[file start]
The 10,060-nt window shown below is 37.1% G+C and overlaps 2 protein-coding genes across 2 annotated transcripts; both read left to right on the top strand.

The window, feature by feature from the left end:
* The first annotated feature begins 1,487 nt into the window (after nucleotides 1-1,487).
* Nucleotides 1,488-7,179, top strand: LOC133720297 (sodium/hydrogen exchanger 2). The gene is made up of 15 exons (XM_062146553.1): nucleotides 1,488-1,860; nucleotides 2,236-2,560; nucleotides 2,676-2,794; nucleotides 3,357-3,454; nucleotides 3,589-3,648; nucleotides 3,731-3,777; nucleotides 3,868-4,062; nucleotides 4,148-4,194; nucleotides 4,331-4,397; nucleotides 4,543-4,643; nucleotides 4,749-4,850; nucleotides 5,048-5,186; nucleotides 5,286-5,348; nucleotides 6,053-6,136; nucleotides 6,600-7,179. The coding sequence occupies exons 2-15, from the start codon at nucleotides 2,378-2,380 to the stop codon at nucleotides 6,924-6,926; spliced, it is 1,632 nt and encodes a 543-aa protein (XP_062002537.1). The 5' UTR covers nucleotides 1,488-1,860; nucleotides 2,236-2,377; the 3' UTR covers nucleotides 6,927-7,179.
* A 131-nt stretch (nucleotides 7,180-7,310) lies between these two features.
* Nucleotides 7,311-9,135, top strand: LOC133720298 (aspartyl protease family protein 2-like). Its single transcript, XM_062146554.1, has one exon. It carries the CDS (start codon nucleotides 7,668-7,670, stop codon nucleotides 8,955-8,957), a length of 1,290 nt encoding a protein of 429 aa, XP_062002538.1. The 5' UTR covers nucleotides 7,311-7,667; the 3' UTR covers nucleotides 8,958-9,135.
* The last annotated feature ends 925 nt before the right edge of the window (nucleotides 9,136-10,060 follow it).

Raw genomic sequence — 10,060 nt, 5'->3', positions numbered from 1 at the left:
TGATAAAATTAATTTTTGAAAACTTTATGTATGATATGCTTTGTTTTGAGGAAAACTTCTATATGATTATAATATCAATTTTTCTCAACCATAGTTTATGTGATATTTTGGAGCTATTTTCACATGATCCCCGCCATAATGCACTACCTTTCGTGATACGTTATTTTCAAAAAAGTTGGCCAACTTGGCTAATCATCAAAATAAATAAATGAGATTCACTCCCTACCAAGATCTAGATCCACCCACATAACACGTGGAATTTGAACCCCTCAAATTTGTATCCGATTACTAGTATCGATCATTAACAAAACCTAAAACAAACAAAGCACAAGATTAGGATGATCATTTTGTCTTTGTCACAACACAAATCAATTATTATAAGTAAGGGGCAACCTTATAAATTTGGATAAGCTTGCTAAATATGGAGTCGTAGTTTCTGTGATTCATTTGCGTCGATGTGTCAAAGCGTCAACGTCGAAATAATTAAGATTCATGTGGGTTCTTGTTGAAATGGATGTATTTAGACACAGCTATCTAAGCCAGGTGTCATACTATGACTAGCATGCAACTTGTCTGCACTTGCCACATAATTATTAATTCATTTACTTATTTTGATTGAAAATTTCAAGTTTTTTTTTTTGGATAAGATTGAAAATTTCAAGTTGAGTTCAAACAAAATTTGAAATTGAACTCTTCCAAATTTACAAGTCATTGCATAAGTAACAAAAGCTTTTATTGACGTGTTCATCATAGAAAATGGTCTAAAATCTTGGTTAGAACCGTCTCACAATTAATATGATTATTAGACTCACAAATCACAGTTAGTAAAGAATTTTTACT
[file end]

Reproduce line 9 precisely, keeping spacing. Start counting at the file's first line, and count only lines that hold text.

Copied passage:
TGATAAAATTAATTTTTGAAAACTTTATGTATGATATGCTTTGTTTTGAGGAAAACTTCTATATGATTATAATATCAATTTTTCTCAACCATAGTTTATGTGATATTTTGGAGCTATTTTCACATGATCCCCGCCATAATGCACTACCTTTCGTGATACGTTATTTTCAAAAAAGTTGGCCAACTTGGCTAATCATCAAAATAAATAAATGAGATTCACTCCCTACCAAGATCTAGATCCACCCACATAACACGTGGAATTTGAACCCCTCAAATTTGTATCCGATTACTAGTATCGATCATTAACAAAACCTAAAACAAACAAAGCACAAGATTAGGATGATCATTTTGTCTTTGTCACAACACAAATCAATTATTATAAGTAAGGGGCAACCTTATAAATTTGGATAAGCTTGCTAAATATGGAGTCGTAGTTTCTGTGATTCATTTGCGTCGATGTGTCAAAGCGTCAACGTCGAAATAATTAAGATTCATGTGGGTTCTTGTTGAAATGGATGTATTTAGACACAGCTATCTAAGCCAGGTGTCATACTATGACTAGCATGCAACTTGTCTGCACTTGCCACATAATTATTAATTCATTTACTTATTTTGATTGAAAATTTCAAGTTTTTTTTTTTGGATAAGATTGAAAATTTCAAGTTGAGTTCAAACAAAATTTGAAATTGAACTCTTCCAAATTTACAAGTCATTGCATAAGTAACAAAAGCTTTTATTGACGTGTTCATCATAGAAAATGGTCTAAAATCTTGGTTAGAACCGTCTCACAATTAATATGATTATTAGACTCACAAATCACAGTTAGTAAAGAATTTTTACT